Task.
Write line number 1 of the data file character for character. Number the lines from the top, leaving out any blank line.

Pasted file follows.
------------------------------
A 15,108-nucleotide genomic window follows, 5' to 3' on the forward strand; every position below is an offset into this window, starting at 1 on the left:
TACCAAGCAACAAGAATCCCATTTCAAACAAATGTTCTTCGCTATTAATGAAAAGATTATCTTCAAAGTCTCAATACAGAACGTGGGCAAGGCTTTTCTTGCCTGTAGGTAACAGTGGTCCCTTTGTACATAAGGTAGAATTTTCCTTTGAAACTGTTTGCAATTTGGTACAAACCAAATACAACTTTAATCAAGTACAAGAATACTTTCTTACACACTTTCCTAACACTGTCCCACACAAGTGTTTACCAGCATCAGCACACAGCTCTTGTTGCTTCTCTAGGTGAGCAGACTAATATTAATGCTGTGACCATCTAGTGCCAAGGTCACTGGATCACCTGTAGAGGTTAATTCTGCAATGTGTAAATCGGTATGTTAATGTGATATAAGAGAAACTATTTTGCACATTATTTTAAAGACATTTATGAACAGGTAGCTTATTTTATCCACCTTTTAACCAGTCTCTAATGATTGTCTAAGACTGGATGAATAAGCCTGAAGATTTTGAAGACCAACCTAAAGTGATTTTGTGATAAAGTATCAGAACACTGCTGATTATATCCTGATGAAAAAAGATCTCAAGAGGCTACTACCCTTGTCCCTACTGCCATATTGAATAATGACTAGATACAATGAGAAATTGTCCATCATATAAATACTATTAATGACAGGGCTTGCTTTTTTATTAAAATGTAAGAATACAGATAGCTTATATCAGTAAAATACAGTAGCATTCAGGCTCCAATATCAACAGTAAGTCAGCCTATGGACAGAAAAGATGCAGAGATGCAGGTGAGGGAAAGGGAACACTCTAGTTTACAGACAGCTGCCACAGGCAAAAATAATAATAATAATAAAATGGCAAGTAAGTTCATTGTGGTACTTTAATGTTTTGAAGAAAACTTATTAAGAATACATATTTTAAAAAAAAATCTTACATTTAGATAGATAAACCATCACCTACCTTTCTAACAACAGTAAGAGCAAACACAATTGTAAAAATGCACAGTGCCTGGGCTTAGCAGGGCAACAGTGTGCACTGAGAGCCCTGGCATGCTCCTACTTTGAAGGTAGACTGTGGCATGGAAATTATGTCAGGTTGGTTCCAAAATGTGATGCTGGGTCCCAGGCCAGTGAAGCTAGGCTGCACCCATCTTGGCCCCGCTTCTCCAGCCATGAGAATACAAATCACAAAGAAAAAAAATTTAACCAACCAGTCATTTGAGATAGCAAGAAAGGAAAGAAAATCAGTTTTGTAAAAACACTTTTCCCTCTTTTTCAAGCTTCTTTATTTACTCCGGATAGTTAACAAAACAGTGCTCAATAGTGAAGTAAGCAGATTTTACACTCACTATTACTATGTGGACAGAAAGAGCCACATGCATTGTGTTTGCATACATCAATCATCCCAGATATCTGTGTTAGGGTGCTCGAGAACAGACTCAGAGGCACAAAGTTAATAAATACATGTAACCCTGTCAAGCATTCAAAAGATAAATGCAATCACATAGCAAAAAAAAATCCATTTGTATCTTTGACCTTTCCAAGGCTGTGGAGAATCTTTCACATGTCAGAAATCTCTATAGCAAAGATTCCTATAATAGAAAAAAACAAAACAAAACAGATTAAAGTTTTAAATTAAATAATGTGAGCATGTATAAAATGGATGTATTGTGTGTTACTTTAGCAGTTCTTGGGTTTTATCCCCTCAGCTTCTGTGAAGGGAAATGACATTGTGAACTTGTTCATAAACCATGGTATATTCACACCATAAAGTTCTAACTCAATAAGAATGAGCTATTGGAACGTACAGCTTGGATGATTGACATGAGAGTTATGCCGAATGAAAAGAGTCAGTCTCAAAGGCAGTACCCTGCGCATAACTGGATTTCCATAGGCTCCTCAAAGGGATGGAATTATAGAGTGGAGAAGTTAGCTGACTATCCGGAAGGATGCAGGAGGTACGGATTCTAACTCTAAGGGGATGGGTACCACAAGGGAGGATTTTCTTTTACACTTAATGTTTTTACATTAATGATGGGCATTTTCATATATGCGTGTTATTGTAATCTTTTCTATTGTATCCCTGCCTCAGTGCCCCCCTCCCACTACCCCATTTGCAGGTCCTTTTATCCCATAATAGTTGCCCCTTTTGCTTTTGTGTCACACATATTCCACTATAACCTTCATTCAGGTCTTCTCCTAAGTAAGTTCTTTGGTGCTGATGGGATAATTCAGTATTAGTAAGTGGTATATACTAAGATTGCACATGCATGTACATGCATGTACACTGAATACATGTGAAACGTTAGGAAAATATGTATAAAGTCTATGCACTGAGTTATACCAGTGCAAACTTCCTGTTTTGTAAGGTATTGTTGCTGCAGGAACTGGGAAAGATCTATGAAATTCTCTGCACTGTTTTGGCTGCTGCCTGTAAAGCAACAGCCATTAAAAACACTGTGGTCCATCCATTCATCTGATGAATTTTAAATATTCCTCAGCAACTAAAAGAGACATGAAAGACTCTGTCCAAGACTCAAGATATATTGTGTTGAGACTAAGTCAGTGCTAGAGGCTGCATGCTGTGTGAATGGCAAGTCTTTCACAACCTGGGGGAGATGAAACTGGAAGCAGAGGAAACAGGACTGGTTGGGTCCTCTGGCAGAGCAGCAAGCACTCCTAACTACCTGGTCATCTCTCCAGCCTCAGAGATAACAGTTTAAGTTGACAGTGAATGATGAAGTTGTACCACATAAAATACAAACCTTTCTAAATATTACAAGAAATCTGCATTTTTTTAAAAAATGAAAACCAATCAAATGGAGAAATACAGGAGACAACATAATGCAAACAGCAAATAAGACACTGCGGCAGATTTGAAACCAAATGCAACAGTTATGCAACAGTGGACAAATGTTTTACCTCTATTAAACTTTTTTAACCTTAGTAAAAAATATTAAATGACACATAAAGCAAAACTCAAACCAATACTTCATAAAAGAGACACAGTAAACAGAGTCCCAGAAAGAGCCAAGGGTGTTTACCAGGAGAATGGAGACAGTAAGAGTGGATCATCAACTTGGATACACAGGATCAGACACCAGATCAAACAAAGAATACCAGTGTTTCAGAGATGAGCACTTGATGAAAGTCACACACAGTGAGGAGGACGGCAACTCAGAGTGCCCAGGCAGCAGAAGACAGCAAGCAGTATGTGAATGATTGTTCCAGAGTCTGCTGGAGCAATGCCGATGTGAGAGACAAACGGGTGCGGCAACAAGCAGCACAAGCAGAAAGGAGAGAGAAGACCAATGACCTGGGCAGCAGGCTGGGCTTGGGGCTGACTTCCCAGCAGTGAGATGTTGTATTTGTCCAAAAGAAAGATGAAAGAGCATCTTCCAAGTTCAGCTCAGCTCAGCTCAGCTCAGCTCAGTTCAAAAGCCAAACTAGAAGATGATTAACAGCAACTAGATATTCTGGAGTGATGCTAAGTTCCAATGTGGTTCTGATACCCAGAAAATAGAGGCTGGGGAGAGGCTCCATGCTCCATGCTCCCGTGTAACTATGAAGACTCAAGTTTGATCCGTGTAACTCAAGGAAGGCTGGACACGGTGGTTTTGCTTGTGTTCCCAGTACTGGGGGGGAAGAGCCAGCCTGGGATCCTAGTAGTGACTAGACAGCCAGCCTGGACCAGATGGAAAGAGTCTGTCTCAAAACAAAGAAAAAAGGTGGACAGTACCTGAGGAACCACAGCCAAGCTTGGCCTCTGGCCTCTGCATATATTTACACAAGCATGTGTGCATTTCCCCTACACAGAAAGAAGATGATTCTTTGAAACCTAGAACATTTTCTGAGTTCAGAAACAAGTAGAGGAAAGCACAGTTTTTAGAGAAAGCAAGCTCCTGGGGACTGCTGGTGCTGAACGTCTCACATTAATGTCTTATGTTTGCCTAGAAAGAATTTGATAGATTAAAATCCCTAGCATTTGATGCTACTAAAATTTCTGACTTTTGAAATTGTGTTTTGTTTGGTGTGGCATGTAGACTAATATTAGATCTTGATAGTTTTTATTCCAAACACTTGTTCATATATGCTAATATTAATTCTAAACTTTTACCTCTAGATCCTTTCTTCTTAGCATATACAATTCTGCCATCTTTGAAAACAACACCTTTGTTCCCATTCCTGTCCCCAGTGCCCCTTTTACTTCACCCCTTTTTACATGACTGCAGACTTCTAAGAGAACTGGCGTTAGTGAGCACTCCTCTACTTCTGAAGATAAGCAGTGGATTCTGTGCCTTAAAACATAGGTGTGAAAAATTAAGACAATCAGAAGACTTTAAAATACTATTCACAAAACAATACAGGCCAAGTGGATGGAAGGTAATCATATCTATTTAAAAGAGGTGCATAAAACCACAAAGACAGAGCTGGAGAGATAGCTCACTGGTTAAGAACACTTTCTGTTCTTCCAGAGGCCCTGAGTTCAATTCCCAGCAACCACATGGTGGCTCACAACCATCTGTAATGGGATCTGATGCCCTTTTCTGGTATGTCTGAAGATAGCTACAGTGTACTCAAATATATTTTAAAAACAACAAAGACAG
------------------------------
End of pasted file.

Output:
A 15,108-nucleotide genomic window follows, 5' to 3' on the forward strand; every position below is an offset into this window, starting at 1 on the left: